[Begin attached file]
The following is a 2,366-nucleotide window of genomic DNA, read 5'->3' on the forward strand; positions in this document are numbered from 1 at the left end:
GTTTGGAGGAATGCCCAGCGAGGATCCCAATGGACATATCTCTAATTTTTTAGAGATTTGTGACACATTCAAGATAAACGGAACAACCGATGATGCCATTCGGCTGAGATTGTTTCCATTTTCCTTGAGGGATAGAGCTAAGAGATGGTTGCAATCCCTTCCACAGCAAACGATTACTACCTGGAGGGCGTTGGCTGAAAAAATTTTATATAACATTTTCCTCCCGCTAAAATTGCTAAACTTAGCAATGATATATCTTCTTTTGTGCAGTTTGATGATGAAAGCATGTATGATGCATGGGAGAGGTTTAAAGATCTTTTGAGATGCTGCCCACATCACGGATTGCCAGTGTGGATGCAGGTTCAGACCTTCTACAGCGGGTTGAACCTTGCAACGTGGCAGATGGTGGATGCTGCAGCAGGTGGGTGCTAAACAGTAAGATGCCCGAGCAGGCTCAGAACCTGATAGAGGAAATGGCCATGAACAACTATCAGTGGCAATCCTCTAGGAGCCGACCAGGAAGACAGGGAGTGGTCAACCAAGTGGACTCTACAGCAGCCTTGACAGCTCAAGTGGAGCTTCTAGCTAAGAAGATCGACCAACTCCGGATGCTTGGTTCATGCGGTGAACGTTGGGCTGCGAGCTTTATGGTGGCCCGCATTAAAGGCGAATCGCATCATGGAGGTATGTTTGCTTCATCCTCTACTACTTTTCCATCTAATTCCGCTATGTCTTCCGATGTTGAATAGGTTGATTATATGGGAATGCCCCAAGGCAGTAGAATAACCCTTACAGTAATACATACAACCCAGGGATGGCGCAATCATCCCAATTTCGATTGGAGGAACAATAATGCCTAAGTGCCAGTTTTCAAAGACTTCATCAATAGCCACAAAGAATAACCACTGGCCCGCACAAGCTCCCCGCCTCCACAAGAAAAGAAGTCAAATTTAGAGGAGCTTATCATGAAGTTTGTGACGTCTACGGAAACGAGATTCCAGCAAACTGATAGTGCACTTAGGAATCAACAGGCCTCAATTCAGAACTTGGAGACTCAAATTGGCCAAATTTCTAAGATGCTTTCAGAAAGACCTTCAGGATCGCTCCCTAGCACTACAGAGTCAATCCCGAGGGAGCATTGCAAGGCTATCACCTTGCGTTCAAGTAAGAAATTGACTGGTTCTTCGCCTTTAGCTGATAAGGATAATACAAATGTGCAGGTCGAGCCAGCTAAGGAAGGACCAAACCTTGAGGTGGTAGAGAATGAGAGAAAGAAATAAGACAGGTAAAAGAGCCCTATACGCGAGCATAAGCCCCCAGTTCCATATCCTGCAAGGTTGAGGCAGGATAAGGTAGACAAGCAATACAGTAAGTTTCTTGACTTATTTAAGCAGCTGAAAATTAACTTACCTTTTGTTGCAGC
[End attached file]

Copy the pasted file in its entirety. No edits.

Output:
The following is a 2,366-nucleotide window of genomic DNA, read 5'->3' on the forward strand; positions in this document are numbered from 1 at the left end:
GTTTGGAGGAATGCCCAGCGAGGATCCCAATGGACATATCTCTAATTTTTTAGAGATTTGTGACACATTCAAGATAAACGGAACAACCGATGATGCCATTCGGCTGAGATTGTTTCCATTTTCCTTGAGGGATAGAGCTAAGAGATGGTTGCAATCCCTTCCACAGCAAACGATTACTACCTGGAGGGCGTTGGCTGAAAAAATTTTATATAACATTTTCCTCCCGCTAAAATTGCTAAACTTAGCAATGATATATCTTCTTTTGTGCAGTTTGATGATGAAAGCATGTATGATGCATGGGAGAGGTTTAAAGATCTTTTGAGATGCTGCCCACATCACGGATTGCCAGTGTGGATGCAGGTTCAGACCTTCTACAGCGGGTTGAACCTTGCAACGTGGCAGATGGTGGATGCTGCAGCAGGTGGGTGCTAAACAGTAAGATGCCCGAGCAGGCTCAGAACCTGATAGAGGAAATGGCCATGAACAACTATCAGTGGCAATCCTCTAGGAGCCGACCAGGAAGACAGGGAGTGGTCAACCAAGTGGACTCTACAGCAGCCTTGACAGCTCAAGTGGAGCTTCTAGCTAAGAAGATCGACCAACTCCGGATGCTTGGTTCATGCGGTGAACGTTGGGCTGCGAGCTTTATGGTGGCCCGCATTAAAGGCGAATCGCATCATGGAGGTATGTTTGCTTCATCCTCTACTACTTTTCCATCTAATTCCGCTATGTCTTCCGATGTTGAATAGGTTGATTATATGGGAATGCCCCAAGGCAGTAGAATAACCCTTACAGTAATACATACAACCCAGGGATGGCGCAATCATCCCAATTTCGATTGGAGGAACAATAATGCCTAAGTGCCAGTTTTCAAAGACTTCATCAATAGCCACAAAGAATAACCACTGGCCCGCACAAGCTCCCCGCCTCCACAAGAAAAGAAGTCAAATTTAGAGGAGCTTATCATGAAGTTTGTGACGTCTACGGAAACGAGATTCCAGCAAACTGATAGTGCACTTAGGAATCAACAGGCCTCAATTCAGAACTTGGAGACTCAAATTGGCCAAATTTCTAAGATGCTTTCAGAAAGACCTTCAGGATCGCTCCCTAGCACTACAGAGTCAATCCCGAGGGAGCATTGCAAGGCTATCACCTTGCGTTCAAGTAAGAAATTGACTGGTTCTTCGCCTTTAGCTGATAAGGATAATACAAATGTGCAGGTCGAGCCAGCTAAGGAAGGACCAAACCTTGAGGTGGTAGAGAATGAGAGAAAGAAATAAGACAGGTAAAAGAGCCCTATACGCGAGCATAAGCCCCCAGTTCCATATCCTGCAAGGTTGAGGCAGGATAAGGTAGACAAGCAATACAGTAAGTTTCTTGACTTATTTAAGCAGCTGAAAATTAACTTACCTTTTGTTGCAGC